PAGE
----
Monday, January 07, 2008

All Passion Spent


All Passion Spent by Vita Sackville-West (originally published in 1931, my copy is published by the Virago Press in 1983. 297 pages).

It’s about time that I wrote about this book. I read it in December as part of Cornflower’s book group, but only made a brief comment at the time. I was pleased to find it’s one of those books that you wish you’d read before. You can read what everyone else thought about it here.

This is what I wrote:

“I wasn't sure what to expect as this is the first book by Vita Sackville-West that I've read and I was surprised that she could pack so much in to the story.

I think it's a novel of opposites: male/female, achievement opposed to desires, wealth or poverty in both material and spiritual matters, passive/aggressive, extroverts/introverts, marriage or independence.

I enjoyed it very much and would like to reread it some time. The names interest me: "Lady Slane", suggests she was, well "killed" or maybe stifled in her life by marriage and family life etc.

Someone else has commented on the parallel between Edith and her mother and I wish it had been developed more as well - Edith's character seems to have been partly defined and then abandoned.”

There’s not a lot of plot: Lady Slane is an aging British aristocrat. Her husband has recently died at the age of 94, leaving his family with the problem of “What was to be done about Mother?” The family are four sons and two daughters; the oldest is Herbert, then there are Charles, William, Kay, and the two sisters Carrie and Edith. Lady Slane at 88 is still a beautiful woman and quickly but quietly asserts her independence. She ignores her children and decides to live, with her maid Genoux, in a house in Hampstead that she had first seen thirty years previously.

She reflects on her life – she followed Henry, her husband ‘ … like the sun, but every now and then moving into a cloud of butterflies which were her own irreverent thoughts, darting and dancing …’

She thinks back to her youth when she was full of hopes, she had determined to become a painter, but lived life within herself, not showing outwardly her intensity and longings. She was ‘slain’ by her marriage and family life, although it becomes clear that her ambitions were never more than dreams. As you would expect there are many reflections on the nature of old age and the contrast with youth; Lady Slane prefers to "wallow in old age. No grandchildren. They are too young. Not one of them has reached forty-five. No great grandchildren either; that would be worse. I want no strenuous young people, who are not content with doing a thing, but must needs know why they do it."

As I wrote in my comments above this is a novel of contrasts, beautifully written, and expressing so many emotions in a quiet unassuming manner. A gentle book, but highly critical of the way society inhibits the individual and women in particular. There is the contrast between the different attitudes towards men and women. A woman was to be "the wife of a man to whose career she might be a help and an ornament". A man would continue with his career with the addition of a wife, whereas a woman had to forego "the whole of her separate existence".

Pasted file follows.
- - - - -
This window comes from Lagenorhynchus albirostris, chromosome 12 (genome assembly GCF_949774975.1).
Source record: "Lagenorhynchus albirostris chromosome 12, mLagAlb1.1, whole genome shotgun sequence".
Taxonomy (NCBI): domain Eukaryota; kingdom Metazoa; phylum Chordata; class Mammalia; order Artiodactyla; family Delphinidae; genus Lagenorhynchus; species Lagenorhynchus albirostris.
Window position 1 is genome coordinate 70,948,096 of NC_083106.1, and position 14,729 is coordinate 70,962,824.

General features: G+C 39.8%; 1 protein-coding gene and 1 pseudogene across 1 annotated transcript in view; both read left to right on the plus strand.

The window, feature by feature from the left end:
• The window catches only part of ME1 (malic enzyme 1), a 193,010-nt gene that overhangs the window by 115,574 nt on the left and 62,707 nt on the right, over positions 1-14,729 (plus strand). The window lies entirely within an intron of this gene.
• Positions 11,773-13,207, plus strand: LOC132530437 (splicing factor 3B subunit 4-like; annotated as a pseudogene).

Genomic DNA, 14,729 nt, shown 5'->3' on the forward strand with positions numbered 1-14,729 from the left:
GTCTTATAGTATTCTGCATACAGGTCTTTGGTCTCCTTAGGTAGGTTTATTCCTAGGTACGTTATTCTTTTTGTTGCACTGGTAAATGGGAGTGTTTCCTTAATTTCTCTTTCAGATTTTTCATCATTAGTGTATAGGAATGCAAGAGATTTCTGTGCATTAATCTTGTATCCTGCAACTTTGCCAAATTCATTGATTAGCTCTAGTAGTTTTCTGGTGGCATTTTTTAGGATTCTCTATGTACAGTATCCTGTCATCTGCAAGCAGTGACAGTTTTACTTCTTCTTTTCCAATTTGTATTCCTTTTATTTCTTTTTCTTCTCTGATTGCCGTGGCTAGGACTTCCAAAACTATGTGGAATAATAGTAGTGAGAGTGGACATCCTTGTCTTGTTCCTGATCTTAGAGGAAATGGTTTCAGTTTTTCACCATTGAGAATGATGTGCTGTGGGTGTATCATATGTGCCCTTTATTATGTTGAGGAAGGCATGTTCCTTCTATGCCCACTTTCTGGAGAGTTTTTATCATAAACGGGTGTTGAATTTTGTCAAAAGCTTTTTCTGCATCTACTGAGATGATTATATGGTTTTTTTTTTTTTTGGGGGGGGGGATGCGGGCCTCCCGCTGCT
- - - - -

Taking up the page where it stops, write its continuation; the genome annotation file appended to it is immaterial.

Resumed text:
Another theme in the novel that interested me is that of the nature of the "self". Lady Slane asks herself:

"Who was the she, the "I", that had loved? And Henry who and what was he? A physical presence, threatened by time and death,, and therefore dearer for that factual menace? Or was his physical presence merely the palpable projection, the symbol, of something which might justly be called himself? ... But that self was hard to get at; obscured by the too familiar trappings of voice, name, appearance, occupation, circumstance, even the fleeting perception of self became blunted or confused. And there were many selves."

How true!

6 comments:

Ravenous Reader said...

Thank you for this positive review. I've not read any of Vita Sackville West's novels. I've read a biography or two of her, and have become acquainted with her in reading the journals of Virginia Woolf.

It's always interesting to me to read these women's experiences of love and marriate, and the way domestic life in their era tended to "slay" them, as you suggested.

I will definitely add this to my bookstack :)

Table Talk said...

Are you feeling better?

I meant to read this for the group response but didn't make it. I do, though, have very fond memories of the TV serialisation of some years ago with Wendy Hiller. Did you see that?

BooksPlease said...

Ravenous Reader, I think I'd like to read a biography of Vita Sackville-West - can you recommend one?

Table Talk,I am feeling a bit better - thank you. I missed the TV version, sadly.

Nan - said...

I read it as well, but just haven't been able to write anything at all about it. Isn't that strange? This was my second reading, actually listening, to the book, and though I think I loved it the first time, I could barely get through it this time. I know that the children annoyed me tremendously. I have the same feeling about Penelope's in The Shell Seekers. And in fact, the woman herself, annoyed me. But that's as far as my words will come. You wrote a great review; really it could have been a magazine piece.

somanybooksblog.com said...

I love Sackville West and have wanted to read this book for ages. You have just reminded my why. Thanks for the nice revieew!

StuckInABook said...

Loved this book, much more than No Signposts in the Sea, which is the other one of hers that I've read. Want to visit Sissinghurst now...